(Reuters) – Companies working on self-driving vehicles have criticized an insurance industry study suggesting that only a third of all U.S. road crashes could be prevented by driverless cars, arguing that the study has underestimated the technology’s capabilities.
The study by the Insurance Institute for Highway Safety (IIHS), released on Thursday analyzed 5,000 U.S. crashes and concluded that likely only those caused by driver perception errors and incapacitation could be prevented by self-driving cars.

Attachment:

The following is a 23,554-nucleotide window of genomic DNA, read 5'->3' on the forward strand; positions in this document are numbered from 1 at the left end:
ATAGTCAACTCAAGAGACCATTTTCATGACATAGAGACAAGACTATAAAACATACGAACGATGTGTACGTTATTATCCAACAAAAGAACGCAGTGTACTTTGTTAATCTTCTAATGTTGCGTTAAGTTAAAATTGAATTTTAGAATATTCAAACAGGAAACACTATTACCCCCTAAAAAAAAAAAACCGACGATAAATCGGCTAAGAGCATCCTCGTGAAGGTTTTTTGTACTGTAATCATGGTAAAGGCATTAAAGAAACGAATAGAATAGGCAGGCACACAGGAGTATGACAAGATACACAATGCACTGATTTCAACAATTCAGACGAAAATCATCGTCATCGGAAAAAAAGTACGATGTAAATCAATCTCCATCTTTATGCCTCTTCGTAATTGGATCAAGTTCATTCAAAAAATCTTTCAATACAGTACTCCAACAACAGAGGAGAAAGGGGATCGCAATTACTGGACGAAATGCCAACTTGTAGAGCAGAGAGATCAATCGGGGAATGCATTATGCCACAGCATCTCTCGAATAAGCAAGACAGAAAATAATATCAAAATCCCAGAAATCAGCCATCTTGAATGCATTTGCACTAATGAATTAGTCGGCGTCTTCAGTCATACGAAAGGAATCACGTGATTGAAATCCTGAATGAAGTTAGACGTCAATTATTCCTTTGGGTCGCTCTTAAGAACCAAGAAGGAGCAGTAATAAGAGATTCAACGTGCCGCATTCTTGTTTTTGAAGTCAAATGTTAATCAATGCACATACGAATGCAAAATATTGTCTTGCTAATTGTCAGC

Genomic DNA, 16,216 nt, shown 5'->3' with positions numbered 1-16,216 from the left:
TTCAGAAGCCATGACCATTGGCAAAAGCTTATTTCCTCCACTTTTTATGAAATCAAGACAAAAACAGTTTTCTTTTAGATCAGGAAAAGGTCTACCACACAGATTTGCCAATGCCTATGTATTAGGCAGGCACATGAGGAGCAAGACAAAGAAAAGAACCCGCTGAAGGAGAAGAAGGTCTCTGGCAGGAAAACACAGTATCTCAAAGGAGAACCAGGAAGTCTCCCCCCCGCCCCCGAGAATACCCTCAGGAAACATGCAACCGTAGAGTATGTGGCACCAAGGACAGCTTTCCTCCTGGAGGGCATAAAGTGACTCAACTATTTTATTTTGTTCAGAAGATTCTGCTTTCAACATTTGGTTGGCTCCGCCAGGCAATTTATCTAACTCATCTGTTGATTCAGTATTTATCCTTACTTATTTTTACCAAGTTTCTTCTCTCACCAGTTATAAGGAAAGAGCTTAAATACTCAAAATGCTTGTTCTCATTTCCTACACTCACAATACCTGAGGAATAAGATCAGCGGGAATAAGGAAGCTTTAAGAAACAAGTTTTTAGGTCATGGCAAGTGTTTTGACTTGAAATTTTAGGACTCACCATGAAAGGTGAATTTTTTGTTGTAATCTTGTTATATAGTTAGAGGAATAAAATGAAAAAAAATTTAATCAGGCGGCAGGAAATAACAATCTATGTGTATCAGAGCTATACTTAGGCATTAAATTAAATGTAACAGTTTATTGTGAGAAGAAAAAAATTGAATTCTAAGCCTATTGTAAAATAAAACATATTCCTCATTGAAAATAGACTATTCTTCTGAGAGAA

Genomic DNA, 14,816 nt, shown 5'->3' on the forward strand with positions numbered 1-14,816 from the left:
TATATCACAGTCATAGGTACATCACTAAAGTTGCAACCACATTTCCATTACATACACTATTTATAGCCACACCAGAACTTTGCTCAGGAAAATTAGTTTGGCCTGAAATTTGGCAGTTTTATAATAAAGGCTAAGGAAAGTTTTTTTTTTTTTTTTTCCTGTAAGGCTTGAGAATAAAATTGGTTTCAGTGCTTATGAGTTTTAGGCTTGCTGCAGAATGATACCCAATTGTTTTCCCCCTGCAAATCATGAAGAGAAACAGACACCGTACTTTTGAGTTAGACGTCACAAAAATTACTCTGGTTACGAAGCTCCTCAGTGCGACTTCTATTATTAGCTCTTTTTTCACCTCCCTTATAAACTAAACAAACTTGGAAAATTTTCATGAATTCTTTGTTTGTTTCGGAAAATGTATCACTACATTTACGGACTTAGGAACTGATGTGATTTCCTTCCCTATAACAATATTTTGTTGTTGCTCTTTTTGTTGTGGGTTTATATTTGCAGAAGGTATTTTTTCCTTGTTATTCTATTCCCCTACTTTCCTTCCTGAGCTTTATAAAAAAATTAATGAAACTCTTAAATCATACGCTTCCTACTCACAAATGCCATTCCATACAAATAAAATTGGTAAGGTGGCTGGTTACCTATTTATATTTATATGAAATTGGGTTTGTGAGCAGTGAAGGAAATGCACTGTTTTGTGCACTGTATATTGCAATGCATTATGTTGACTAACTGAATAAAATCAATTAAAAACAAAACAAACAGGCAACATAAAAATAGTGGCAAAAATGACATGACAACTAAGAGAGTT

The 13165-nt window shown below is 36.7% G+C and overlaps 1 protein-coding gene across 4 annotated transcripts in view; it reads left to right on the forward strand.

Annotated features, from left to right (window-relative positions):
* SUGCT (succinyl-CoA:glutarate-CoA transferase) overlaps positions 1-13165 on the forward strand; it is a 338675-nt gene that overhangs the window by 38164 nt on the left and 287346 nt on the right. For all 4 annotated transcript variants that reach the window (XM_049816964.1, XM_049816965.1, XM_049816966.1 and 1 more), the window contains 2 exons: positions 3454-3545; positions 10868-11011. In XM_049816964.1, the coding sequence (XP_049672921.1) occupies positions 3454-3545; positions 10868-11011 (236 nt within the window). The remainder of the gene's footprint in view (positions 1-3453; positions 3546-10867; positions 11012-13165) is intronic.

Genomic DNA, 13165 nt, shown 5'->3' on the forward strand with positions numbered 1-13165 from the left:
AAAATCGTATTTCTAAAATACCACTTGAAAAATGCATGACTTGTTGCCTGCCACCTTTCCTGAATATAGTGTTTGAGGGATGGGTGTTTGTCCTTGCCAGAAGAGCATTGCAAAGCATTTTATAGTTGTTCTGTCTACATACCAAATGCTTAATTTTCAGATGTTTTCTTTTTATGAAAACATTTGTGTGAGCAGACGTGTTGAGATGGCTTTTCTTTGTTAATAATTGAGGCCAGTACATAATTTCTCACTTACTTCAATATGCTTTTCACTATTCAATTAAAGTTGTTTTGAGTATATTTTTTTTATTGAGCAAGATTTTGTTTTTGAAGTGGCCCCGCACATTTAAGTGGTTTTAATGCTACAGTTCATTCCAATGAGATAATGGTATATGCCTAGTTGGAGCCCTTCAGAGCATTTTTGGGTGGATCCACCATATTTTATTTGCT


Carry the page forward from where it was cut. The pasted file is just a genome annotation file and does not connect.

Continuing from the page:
The autonomous vehicle industry quickly responded that its cars were programmed to prevent a vastly higher number of potential crash causes, including more complex errors caused by drivers making inadequate or incorrect evasive maneuvers.
Taking those design choices into account, autonomous vehicles could avoid some 72% of crashes, said Partners for Automated Vehicle Education, a consortium of self-driving technology companies.
The group in a blog post (here here) on Thursday said it was “fundamentally speculative”